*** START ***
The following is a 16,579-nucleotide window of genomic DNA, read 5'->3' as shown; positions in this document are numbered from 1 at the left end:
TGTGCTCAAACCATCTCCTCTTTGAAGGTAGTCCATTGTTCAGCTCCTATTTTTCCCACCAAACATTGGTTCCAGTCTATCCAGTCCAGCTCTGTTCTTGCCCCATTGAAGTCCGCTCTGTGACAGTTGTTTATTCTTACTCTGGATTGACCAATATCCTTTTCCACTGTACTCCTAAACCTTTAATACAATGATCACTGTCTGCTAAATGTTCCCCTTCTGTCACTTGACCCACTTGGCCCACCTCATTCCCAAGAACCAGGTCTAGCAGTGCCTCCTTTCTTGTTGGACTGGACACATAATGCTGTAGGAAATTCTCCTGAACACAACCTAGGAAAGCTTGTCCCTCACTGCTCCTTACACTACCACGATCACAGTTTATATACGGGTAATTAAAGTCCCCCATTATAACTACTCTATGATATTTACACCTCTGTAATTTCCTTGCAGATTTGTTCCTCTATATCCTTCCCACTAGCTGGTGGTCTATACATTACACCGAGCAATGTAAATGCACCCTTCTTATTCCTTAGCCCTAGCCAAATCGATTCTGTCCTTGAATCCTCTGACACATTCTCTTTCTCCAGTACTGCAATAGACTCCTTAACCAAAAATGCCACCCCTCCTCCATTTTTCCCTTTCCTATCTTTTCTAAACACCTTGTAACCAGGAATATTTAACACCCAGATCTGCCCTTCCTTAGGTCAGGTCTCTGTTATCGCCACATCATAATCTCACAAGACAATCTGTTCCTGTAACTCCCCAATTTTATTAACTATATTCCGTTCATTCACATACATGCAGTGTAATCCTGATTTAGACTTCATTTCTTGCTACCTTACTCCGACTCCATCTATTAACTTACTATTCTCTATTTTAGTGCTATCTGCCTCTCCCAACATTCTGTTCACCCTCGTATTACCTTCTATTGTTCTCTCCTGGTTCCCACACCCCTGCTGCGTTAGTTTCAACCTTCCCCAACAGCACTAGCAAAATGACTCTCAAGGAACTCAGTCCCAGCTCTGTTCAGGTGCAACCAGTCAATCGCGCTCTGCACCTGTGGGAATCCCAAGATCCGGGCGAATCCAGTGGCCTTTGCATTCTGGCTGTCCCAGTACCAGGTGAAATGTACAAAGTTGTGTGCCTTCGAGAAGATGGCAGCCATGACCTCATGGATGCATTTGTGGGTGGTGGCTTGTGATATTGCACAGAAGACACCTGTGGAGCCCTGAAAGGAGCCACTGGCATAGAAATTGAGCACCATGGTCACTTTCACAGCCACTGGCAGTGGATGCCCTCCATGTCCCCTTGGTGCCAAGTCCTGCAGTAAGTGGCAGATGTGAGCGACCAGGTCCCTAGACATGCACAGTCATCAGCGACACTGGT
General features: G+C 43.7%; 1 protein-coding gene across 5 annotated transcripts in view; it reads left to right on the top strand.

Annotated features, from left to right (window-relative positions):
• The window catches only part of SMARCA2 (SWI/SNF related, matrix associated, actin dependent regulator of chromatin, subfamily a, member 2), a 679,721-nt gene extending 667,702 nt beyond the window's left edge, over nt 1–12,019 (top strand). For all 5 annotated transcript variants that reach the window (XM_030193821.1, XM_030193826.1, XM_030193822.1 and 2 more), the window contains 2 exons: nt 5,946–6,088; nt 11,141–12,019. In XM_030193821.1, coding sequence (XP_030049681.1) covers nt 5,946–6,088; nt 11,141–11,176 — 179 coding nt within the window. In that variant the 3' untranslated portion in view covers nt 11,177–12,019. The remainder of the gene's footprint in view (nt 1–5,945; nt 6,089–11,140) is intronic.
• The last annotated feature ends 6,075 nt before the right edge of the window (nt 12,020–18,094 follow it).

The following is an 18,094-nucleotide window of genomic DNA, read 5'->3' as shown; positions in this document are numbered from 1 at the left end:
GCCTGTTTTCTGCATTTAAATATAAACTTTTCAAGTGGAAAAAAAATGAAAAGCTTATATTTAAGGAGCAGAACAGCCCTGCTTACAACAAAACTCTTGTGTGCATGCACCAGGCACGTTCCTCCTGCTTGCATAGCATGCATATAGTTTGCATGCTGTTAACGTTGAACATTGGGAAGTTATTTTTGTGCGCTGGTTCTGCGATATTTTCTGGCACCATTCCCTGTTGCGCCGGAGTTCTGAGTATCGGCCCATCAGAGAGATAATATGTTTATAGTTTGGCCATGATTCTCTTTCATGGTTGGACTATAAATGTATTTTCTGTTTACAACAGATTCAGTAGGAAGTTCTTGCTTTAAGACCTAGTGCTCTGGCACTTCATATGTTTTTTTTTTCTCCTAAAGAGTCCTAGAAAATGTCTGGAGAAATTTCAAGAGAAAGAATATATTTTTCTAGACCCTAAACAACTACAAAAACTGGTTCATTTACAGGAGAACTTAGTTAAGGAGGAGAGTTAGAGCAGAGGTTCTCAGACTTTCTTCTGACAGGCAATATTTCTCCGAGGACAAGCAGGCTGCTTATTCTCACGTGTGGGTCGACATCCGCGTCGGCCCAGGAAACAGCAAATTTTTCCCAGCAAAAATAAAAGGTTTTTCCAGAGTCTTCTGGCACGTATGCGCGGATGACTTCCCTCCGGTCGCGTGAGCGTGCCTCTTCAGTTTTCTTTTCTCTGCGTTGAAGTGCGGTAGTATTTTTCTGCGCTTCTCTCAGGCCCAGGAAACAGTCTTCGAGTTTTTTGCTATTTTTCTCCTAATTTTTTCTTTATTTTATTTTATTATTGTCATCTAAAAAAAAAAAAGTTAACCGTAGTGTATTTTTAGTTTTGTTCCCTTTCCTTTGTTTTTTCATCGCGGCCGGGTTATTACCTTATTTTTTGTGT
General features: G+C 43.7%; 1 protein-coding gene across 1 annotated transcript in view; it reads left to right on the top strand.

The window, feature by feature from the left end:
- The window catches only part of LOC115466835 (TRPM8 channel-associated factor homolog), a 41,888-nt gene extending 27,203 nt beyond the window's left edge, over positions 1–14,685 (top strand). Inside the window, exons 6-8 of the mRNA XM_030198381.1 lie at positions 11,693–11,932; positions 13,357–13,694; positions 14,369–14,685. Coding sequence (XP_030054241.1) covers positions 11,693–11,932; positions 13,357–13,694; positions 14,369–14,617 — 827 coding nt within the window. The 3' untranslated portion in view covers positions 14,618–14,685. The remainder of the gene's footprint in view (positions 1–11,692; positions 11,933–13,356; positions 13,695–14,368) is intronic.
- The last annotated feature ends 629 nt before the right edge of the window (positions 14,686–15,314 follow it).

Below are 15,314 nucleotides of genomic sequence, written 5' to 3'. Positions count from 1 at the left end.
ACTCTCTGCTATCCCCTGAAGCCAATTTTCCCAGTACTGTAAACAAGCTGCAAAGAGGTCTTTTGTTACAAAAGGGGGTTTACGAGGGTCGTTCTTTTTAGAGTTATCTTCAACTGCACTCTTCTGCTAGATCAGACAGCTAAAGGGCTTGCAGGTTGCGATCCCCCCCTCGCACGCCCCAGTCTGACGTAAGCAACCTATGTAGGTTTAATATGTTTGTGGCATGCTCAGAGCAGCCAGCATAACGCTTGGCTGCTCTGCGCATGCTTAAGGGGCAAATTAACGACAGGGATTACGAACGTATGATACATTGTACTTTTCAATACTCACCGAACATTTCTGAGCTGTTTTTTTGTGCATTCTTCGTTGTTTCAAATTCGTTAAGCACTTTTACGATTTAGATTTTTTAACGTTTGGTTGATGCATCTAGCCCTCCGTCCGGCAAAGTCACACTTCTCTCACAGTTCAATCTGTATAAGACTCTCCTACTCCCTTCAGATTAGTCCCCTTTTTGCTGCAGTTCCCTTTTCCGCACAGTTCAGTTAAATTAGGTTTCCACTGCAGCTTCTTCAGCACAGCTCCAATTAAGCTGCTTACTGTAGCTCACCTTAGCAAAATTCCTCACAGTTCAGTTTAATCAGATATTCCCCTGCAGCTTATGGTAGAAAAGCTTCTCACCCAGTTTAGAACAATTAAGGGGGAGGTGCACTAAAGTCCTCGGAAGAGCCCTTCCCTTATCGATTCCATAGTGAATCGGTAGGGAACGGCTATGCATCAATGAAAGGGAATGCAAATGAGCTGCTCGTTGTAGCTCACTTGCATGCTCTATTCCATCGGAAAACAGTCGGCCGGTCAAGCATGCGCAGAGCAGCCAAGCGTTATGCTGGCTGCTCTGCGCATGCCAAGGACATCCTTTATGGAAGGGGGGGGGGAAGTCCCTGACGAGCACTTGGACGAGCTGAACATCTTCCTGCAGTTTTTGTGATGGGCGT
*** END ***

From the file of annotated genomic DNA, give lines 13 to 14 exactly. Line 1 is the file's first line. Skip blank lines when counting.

Below are 15,314 nucleotides of genomic sequence, written 5' to 3'. Positions count from 1 at the left end.
ACTCTCTGCTATCCCCTGAAGCCAATTTTCCCAGTACTGTAAACAAGCTGCAAAGAGGTCTTTTGTTACAAAAGGGGGTTTACGAGGGTCGTTCTTTTTAGAGTTATCTTCAACTGCACTCTTCTGCTAGATCAGACAGCTAAAGGGCTTGCAGGTTGCGATCCCCCCCTCGCACGCCCCAGTCTGACGTAAGCAACCTATGTAGGTTTAATATGTTTGTGGCATGCTCAGAGCAGCCAGCATAACGCTTGGCTGCTCTGCGCATGCTTAAGGGGCAAATTAACGACAGGGATTACGAACGTATGATACATTGTACTTTTCAATACTCACCGAACATTTCTGAGCTGTTTTTTTGTGCATTCTTCGTTGTTTCAAATTCGTTAAGCACTTTTACGATTTAGATTTTTTAACGTTTGGTTGATGCATCTAGCCCTCCGTCCGGCAAAGTCACACTTCTCTCACAGTTCAATCTGTATAAGACTCTCCTACTCCCTTCAGATTAGTCCCCTTTTTGCTGCAGTTCCCTTTTCCGCACAGTTCAGTTAAATTAGGTTTCCACTGCAGCTTCTTCAGCACAGCTCCAATTAAGCTGCTTACTGTAGCTCACCTTAGCAAAATTCCTCACAGTTCAGTTTAATCAGATATTCCCCTGCAGCTTATGGTAGAAAAGCTTCTCACCCAGTTTAGAACAATTAAGGGGGAGGTGCACTAAAGTCCTCGGAAGAGCCCTTCCCTTATCGATTCCATAGTGAATCGGTAGGGAACGGCTATGCATCAATGAAAGGGAATGCAAATGAGCTGCTCGTTGTAGCTCACTTGCATGCTCTATTCCATCGGAAAACAGTCGGCCGGTCAAGCATGCGCAGAGCAGCCAAGCGTTATGCTGGCTGCTCTGCGCATGCCAAGGACATCCTTTATGGAAGGGGGGGGGGAAGTCCCTGACGAGCACTTGGACGAGCTGAACATCTTCCTGCAGTTTTTGTGATGGGCGT